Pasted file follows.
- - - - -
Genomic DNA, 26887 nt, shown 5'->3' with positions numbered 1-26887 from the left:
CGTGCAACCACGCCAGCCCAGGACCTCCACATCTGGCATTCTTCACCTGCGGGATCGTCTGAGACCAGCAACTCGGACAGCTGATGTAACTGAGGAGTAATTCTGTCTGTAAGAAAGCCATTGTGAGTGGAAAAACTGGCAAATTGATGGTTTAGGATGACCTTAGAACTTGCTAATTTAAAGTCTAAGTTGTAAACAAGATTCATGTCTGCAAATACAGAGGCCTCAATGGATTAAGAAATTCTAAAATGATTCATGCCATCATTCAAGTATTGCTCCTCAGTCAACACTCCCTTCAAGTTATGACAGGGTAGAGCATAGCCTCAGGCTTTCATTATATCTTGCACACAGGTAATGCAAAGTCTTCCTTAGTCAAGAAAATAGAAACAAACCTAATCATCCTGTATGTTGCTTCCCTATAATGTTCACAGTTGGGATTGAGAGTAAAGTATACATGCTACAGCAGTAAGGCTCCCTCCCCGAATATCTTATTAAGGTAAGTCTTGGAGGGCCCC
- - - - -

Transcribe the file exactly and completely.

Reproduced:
Genomic DNA, 26887 nt, shown 5'->3' with positions numbered 1-26887 from the left:
CGTGCAACCACGCCAGCCCAGGACCTCCACATCTGGCATTCTTCACCTGCGGGATCGTCTGAGACCAGCAACTCGGACAGCTGATGTAACTGAGGAGTAATTCTGTCTGTAAGAAAGCCATTGTGAGTGGAAAAACTGGCAAATTGATGGTTTAGGATGACCTTAGAACTTGCTAATTTAAAGTCTAAGTTGTAAACAAGATTCATGTCTGCAAATACAGAGGCCTCAATGGATTAAGAAATTCTAAAATGATTCATGCCATCATTCAAGTATTGCTCCTCAGTCAACACTCCCTTCAAGTTATGACAGGGTAGAGCATAGCCTCAGGCTTTCATTATATCTTGCACACAGGTAATGCAAAGTCTTCCTTAGTCAAGAAAATAGAAACAAACCTAATCATCCTGTATGTTGCTTCCCTATAATGTTCACAGTTGGGATTGAGAGTAAAGTATACATGCTACAGCAGTAAGGCTCCCTCCCCGAATATCTTATTAAGGTAAGTCTTGGAGGGCCCC